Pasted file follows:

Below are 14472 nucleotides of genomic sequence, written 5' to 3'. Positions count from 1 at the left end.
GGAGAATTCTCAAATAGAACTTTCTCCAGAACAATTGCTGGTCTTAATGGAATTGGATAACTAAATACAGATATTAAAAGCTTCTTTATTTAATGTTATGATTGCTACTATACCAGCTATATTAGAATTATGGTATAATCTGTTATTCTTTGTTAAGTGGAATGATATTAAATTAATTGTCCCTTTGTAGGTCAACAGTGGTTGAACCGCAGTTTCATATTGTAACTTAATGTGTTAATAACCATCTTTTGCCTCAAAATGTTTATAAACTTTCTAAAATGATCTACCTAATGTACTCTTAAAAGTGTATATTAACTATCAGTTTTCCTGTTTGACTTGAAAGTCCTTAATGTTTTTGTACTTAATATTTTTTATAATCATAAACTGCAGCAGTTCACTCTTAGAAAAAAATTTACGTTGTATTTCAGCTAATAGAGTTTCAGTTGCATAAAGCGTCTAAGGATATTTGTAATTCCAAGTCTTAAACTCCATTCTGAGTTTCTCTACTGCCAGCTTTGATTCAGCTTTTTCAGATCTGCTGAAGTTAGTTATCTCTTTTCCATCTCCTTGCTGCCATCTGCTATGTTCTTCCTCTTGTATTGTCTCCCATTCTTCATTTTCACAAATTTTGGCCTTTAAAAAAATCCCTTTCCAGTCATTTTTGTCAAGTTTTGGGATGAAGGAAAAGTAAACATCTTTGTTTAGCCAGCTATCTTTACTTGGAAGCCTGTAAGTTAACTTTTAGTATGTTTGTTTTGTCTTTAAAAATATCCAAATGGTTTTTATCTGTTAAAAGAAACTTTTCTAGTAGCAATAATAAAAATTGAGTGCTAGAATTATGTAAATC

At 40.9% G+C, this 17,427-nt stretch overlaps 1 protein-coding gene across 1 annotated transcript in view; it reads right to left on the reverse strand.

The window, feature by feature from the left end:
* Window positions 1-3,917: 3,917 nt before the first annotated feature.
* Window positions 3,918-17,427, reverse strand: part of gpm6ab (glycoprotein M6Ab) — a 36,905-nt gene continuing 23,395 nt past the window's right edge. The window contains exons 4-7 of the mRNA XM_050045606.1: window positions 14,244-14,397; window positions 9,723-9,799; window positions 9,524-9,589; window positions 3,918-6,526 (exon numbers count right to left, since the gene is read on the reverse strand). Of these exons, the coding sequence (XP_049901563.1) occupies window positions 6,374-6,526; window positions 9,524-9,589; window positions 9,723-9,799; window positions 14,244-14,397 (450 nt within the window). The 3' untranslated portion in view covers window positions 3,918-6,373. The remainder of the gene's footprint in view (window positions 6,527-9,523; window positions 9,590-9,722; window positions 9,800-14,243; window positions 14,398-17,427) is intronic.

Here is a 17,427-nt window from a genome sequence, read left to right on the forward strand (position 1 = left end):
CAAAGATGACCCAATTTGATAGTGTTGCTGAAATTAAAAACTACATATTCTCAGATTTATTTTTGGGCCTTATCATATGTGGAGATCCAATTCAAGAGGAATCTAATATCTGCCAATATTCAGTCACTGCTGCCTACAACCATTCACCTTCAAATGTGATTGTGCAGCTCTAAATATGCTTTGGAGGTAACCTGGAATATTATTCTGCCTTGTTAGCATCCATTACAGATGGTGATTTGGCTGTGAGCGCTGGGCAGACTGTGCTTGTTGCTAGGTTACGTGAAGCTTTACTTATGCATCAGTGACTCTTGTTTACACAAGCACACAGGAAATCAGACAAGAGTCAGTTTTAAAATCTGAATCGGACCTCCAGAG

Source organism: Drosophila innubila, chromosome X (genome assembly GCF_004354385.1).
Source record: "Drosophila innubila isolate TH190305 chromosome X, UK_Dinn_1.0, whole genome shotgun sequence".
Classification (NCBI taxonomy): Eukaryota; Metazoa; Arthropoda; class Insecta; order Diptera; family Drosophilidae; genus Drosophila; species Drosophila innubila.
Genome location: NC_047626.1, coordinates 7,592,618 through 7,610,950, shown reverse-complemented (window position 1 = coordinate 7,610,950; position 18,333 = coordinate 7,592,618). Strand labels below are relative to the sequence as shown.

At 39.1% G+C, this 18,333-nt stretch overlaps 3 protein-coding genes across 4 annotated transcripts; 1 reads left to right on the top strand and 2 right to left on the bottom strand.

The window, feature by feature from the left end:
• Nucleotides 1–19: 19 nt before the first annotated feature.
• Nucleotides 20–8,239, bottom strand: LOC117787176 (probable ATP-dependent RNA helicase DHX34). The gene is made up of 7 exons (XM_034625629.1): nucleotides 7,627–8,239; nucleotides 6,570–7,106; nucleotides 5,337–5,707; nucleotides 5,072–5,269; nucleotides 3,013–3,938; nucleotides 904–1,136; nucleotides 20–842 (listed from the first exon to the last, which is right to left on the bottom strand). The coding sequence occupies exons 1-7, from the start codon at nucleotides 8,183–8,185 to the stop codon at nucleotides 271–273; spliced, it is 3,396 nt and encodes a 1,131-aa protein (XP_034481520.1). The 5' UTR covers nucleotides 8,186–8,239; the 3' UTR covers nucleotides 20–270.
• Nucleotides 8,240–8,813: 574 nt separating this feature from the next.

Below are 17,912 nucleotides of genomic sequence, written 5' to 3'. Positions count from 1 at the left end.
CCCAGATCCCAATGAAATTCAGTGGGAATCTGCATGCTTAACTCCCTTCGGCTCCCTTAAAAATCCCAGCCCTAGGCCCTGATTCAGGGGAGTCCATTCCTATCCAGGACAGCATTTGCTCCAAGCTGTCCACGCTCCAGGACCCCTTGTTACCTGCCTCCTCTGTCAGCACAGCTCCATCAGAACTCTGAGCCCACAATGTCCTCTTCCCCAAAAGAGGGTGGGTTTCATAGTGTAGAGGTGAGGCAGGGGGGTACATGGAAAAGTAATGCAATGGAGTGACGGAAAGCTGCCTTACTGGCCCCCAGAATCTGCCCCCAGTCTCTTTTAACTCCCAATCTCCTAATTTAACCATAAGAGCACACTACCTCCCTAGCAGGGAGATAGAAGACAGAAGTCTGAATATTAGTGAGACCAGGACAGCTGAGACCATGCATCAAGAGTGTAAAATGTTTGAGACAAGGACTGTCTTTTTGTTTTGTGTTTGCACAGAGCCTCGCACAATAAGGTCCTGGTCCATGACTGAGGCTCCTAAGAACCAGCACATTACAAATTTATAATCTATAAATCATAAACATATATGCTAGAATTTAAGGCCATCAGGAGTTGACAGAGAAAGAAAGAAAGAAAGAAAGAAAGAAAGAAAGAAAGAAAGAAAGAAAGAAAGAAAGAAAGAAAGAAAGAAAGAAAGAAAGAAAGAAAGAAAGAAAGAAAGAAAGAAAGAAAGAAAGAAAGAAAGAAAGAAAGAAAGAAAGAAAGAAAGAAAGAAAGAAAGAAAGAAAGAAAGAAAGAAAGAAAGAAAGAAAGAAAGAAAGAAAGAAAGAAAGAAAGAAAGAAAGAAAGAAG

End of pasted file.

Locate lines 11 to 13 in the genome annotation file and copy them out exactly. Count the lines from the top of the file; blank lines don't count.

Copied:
Classification (NCBI taxonomy): Eukaryota; Metazoa; Arthropoda; class Insecta; order Diptera; family Drosophilidae; genus Drosophila; species Drosophila innubila.
Genome location: NC_047626.1, coordinates 7,592,618 through 7,610,950, shown reverse-complemented (window position 1 = coordinate 7,610,950; position 18,333 = coordinate 7,592,618). Strand labels below are relative to the sequence as shown.

At 39.1% G+C, this 18,333-nt stretch overlaps 3 protein-coding genes across 4 annotated transcripts; 1 reads left to right on the top strand and 2 right to left on the bottom strand.